By Brig. Gen. James Bonner
Special to GUIDON
One of the most flexible, effective and important tools to develop our people is counseling.
An effective counseling session provides a unique opportunity for a leader and subordinate to work together one-on-one to get to know one another, to clarify expectations, and, if needed, to improve performance.
Many leaders struggle to utilize the full potential of counseling within their formations. As leaders, we must show our teammates that we care; ensure that the sessions are deliberately planned and executed as a discussion, and find ways to recognize excellence. Gen. Paul Funk, U.S. Army Training and Doctrine Command commanding general, has Fundamental No. 39, which says, “Leadership is a contact sport; it requires daily interaction.”
Counseling is part of that interaction at every level. Every person — junior, mid-grade and senior; military and civilian — has room to improve and can benefit from thoughtful and engaged counseling.
Show you care
Bottom line, we have to show our people that we care about them as members of our Profession. Although frequent, recurring and informal feedback are part of leadership and relationships, we must also set dedicated time on the calendar for counseling. Incorporate it into the battle rhythm, and protect that time from outside engagements. These steps ensure that we prioritize subordinates for a block of time. In my career, I have found that we need to focus counseling sessions on more than just performance. Counseling sessions provide us a valuable opportunity to truly know what is going on in one another’s lives.
Take the time to know your teammates on a deeper level, which includes asking questions, actively listening, and learning about families, hobbies, living and financial circumstances or challenges. A caring conversation creates an environment more conducive to inclusion, compassion and cohesion.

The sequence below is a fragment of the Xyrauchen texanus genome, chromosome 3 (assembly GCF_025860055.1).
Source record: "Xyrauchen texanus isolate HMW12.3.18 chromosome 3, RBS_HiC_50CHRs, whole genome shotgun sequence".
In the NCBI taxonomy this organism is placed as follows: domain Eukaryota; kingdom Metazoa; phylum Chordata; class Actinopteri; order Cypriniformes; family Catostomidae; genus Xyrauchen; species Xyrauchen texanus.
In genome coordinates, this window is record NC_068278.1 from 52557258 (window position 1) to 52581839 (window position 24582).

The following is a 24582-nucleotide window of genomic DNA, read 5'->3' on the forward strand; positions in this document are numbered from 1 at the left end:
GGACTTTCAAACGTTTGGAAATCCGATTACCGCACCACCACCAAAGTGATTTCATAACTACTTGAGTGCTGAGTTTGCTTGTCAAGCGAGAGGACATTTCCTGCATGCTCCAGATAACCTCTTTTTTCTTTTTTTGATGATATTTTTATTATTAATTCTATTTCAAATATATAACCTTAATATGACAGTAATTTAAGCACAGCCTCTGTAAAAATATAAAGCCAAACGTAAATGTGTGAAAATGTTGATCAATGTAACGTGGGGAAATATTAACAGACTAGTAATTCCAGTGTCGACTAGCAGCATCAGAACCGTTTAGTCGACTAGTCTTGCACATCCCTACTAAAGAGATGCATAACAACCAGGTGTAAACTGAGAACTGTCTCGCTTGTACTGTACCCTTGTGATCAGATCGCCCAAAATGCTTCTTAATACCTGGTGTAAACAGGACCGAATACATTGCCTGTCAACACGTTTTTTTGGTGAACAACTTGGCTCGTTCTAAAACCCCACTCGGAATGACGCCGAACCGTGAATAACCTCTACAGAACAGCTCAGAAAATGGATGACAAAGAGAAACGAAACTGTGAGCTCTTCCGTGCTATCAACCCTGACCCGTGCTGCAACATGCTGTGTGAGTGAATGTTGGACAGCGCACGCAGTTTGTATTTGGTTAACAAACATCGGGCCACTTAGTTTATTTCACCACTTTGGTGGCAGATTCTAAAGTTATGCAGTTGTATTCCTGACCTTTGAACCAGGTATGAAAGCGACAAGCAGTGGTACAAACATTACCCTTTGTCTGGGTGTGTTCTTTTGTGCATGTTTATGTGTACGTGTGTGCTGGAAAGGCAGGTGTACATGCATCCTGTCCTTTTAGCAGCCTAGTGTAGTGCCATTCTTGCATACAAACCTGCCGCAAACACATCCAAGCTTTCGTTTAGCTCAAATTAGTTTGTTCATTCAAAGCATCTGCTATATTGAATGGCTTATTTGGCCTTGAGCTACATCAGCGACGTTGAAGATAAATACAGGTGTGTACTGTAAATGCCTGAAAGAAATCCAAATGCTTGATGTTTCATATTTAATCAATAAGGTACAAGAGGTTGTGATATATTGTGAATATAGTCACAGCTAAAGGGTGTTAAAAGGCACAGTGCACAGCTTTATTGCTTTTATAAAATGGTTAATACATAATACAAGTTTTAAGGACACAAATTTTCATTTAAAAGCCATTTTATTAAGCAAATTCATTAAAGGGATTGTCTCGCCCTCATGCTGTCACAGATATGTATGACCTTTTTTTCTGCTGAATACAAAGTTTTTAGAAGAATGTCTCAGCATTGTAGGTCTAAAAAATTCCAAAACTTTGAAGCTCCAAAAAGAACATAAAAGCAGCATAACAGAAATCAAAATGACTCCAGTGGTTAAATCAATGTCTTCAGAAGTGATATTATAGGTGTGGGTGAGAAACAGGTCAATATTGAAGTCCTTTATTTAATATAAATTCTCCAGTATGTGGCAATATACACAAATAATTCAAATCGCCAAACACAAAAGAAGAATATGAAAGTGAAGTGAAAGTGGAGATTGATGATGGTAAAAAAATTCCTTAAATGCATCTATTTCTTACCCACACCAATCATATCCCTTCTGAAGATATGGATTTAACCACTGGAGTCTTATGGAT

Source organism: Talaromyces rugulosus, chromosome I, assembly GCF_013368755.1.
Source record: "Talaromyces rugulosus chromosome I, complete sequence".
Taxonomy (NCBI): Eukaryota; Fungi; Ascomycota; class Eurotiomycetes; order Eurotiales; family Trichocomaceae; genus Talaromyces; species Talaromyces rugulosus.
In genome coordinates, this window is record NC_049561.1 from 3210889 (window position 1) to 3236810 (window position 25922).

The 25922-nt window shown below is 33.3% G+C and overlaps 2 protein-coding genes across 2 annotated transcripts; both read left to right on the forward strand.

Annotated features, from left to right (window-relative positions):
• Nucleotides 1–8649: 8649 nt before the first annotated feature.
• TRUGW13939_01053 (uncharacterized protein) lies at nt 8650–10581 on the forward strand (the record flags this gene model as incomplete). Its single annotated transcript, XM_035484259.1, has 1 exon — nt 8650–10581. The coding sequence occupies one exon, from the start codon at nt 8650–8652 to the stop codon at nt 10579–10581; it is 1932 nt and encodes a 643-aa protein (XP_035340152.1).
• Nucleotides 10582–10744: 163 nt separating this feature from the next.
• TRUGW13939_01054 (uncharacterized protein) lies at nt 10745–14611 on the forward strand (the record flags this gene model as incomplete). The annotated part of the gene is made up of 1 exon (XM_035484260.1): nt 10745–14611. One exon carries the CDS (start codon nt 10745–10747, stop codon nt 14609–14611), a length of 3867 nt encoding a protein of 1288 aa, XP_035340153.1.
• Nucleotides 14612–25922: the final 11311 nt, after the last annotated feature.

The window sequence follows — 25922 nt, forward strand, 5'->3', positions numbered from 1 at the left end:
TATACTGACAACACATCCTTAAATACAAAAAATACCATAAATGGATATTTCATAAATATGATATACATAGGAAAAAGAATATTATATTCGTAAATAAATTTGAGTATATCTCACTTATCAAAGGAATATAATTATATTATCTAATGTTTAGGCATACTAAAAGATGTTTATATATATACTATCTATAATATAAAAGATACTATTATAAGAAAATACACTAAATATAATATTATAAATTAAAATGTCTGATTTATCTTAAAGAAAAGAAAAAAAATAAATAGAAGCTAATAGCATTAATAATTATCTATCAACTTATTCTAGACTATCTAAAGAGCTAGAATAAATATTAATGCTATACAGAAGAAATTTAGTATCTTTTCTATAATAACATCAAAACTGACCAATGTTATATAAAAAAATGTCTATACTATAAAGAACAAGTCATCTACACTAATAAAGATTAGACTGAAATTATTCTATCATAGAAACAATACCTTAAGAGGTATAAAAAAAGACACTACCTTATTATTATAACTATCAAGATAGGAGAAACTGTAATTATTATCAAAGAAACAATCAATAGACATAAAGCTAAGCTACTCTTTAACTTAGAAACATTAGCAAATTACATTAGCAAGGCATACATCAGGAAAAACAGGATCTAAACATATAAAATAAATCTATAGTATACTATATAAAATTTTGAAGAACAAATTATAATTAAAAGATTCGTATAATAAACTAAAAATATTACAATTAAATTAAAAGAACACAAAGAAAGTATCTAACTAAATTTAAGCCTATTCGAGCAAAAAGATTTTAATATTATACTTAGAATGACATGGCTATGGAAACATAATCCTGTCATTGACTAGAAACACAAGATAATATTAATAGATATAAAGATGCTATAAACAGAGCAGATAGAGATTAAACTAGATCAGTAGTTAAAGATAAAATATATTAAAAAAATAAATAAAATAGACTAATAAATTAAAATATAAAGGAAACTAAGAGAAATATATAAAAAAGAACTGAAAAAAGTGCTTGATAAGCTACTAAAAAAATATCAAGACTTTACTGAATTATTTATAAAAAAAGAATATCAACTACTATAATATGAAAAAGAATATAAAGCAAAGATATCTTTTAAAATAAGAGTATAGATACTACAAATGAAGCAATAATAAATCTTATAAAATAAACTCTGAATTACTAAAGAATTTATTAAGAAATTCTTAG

Make it a discussion
Counseling sessions should not be one-sided conversations. The counselor and counselee are a two-person team with individual roles. As a team, they must work together to develop and execute the session’s plan of action. If the plan development falls solely on either person, the plan is less likely to be effective, and less likely to be followed.
We must be good listeners. Ask open-ended questions that provoke thought and that make the counselee part of the conversation. Pay attention to the verbiage, body language and tone of the other person and make adjustments or ask clarifying questions as needed.
If done well, the counselee will do a lot of the talking, and they will actively contribute to a plan of action that achieves individual and organizational goals.
Recognize excellence, too
By falling into the trap of only counseling when things go wrong, we limit our opportunities to develop our subordinates. As leaders, we have a duty to recognize superior performance.
So when individuals go above and beyond in their duties and responsibilities, let them know, both on the spot, and in their next scheduled counseling session. It will increase morale, encourage similar actions in the future and drive others to follow their example; because excellence is
When event-oriented counseling for periods of substandard performance is required, leaders must remain positive, ensure common understanding of expectations and the way-ahead, and strive to inspire change.
To find additional information on counseling techniques to maximize the time you spend with your team, visit the Center for the Army Profession and Leadership’s website at https://capl.army.mil/ and read Army Techniques Publication 6-22.1, The Counseling Process.
(Editor’s note: Bonner is the Maneuver Support Center of Excellence and Fort Leonard Wood commanding general.)